Of course when you have a keyboard that better suits your hands, you may want to change fingering and add back notes previously omitted, so that takes a few days to practise in, as it normally would. I find that for challenging repertoire where I make such changes, I no longer want to play them on the ‘normal’ keyboard as one understands how profound the difference is – comfort, musicality, technical challenges often disappearing, etc. You realise that when the ergonomics are not right, it can mean 10 times the amount of practice for a worse result.

    Of course when you have a keyboard that better suits your hands, you may want to change fingering and add in notes previously omitted, so that takes a few days to practise in, as it normally would. I find that for challenging repertoire where I make such changes, I no longer want to play them on the ‘normal’ keyboard anyway, as one understands how profound the difference is – comfort, musicality, technical challenges often disappearing, etc. You realise that when the ergonomics are not right, it can mean 10 times the amount of practice for a worse result.

    For other instruments, there are of course violinists who also play violas, and also flute and piccolo players who interchange, and clarinettists who may have to play different clarinets in the same performance.

    There are conflicting reports about the size of Hoffmann’s piano – some say it was 7/8, others say it was somewhat larger. Steinway have definitely made 7/8 keyboards in the past as I know of a man in The Netherlands who used to have one. Judging from photos available on the internet, Baremboim’s new Maene piano also has a keyboard with narrower keys than normal.

    During the podcast, David Steinbuhler mentions the pianist who won third prize in the Dallas International Piano Competition in 2015, after just one day of practising on the alternate size (DS6.0®). Hugh has since added a link to the video I took of her first round performance of Prokofiev Piano Concerto No 1…here is the link again.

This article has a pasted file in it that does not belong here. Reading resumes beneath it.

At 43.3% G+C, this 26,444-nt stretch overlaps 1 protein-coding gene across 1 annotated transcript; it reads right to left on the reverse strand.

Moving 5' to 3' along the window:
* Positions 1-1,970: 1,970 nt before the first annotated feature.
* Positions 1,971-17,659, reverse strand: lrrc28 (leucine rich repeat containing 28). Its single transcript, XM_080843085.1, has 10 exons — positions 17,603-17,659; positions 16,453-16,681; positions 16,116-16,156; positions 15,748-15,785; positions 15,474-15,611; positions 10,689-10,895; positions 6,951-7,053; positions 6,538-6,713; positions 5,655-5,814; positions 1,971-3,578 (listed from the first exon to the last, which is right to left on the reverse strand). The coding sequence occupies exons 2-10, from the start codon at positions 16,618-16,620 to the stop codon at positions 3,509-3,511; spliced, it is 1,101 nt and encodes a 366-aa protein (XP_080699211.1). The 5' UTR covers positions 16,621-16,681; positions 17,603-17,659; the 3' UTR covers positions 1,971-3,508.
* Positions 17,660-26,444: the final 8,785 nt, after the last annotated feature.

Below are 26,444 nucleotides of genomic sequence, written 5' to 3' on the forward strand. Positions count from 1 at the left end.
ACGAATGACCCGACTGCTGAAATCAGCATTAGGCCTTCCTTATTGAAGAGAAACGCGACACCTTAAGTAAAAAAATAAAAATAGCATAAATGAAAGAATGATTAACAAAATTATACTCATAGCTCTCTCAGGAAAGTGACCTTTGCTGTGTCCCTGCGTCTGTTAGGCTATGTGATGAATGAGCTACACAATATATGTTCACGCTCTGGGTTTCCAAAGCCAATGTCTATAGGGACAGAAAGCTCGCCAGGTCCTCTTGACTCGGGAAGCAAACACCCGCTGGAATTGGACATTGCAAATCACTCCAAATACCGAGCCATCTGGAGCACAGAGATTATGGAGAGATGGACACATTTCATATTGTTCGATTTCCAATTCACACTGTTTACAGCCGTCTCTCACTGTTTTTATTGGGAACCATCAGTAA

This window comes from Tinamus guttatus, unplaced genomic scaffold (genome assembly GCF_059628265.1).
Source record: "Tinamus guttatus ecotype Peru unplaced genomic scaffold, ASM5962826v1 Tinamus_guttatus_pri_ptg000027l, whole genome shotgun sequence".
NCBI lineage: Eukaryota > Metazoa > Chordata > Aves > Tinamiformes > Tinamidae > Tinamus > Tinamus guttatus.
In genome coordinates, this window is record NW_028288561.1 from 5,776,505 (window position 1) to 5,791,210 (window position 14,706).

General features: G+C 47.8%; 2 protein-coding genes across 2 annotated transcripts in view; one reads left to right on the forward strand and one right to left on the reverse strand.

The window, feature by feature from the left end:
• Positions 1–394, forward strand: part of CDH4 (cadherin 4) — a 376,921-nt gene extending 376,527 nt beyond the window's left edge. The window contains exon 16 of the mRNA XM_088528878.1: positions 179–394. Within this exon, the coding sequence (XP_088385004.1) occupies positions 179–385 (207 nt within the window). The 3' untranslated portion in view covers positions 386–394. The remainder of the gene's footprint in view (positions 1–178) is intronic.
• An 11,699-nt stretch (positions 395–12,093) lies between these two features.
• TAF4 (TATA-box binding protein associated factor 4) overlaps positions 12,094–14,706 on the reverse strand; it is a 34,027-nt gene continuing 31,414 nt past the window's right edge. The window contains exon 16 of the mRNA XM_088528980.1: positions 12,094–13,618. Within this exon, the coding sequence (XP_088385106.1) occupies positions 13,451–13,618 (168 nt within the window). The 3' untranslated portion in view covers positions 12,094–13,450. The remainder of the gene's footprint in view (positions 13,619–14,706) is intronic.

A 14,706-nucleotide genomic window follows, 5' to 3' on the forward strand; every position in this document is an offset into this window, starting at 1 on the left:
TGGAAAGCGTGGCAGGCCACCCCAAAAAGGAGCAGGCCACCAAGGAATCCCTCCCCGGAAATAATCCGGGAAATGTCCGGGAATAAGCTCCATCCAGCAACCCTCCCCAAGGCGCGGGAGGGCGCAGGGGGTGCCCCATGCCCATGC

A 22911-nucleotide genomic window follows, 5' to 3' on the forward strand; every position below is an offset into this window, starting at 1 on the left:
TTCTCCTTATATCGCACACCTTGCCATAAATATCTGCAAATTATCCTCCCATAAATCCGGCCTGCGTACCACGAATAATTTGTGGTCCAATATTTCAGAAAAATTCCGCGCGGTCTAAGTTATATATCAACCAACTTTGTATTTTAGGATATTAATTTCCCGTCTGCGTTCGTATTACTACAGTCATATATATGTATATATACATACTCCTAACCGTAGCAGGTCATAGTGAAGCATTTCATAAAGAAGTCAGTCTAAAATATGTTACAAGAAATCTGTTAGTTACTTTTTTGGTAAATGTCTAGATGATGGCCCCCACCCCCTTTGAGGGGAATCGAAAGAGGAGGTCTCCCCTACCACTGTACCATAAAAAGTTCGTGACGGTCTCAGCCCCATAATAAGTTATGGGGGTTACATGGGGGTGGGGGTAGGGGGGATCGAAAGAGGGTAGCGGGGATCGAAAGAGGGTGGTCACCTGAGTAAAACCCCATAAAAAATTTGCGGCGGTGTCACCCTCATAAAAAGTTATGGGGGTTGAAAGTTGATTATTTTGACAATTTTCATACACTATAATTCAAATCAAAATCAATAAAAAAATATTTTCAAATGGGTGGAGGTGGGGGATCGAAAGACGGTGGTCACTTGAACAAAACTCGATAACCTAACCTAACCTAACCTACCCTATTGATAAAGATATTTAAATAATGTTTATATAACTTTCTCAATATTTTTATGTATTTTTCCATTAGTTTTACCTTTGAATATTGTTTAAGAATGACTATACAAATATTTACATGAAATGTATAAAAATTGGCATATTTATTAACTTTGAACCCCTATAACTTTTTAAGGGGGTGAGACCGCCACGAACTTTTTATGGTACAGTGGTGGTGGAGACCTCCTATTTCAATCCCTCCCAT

https://www.youtube.com/watch?v=tj1RNLn8K6g

  • Christopher Donison says:

    This is much more of an issue of discrimination and potential emancipation, than many of the writers here know. It is not one of mere ‘enhancement’ or easing of problems. It is the difference between being able to play at one’s potential or not. I forgive them for they know not what they don’t know.

    It is true that the piano keyboard is too big for most of the adult human population — in order to play the major repertoire at as high a level possible, or to maximize the pianistic abilities for any particular individual, with their given their musical and physical skills and aptitudes.

    When the piano-world talks about this issue, we are hearing from people that have not experienced the problem so severely as to keep them from pursuing the piano in the first place, or often, have not experienced the problem at all — and therefore cannot possibly know.

    Not until the world has a second standard size at 7/8 the current standard, which is universally available for study, competition and performance, will the smaller half of the world be able to achieve what they are capable of. This is a wonderful opportunity for the world to finally correct an historic injustice. I urge all to read more in the published article in Piano & Keyboard Magazine from July and August 1998. You can see it here:

    http://chrisdonison.com/keyboard.html

    Christopher Donison

  • Stringalong says:

    I have small hands, and very short fifth (little) fingers. I had a field organ, aka harmonium, that was pedaled with the feet, and it had a small keyboard. Oh, how I loved it! If I still played piano (I switched to the mandolin and guitar after 50 years as a pianist) I would seriously consider getting a piano with a smaller keyboard if I could afford it.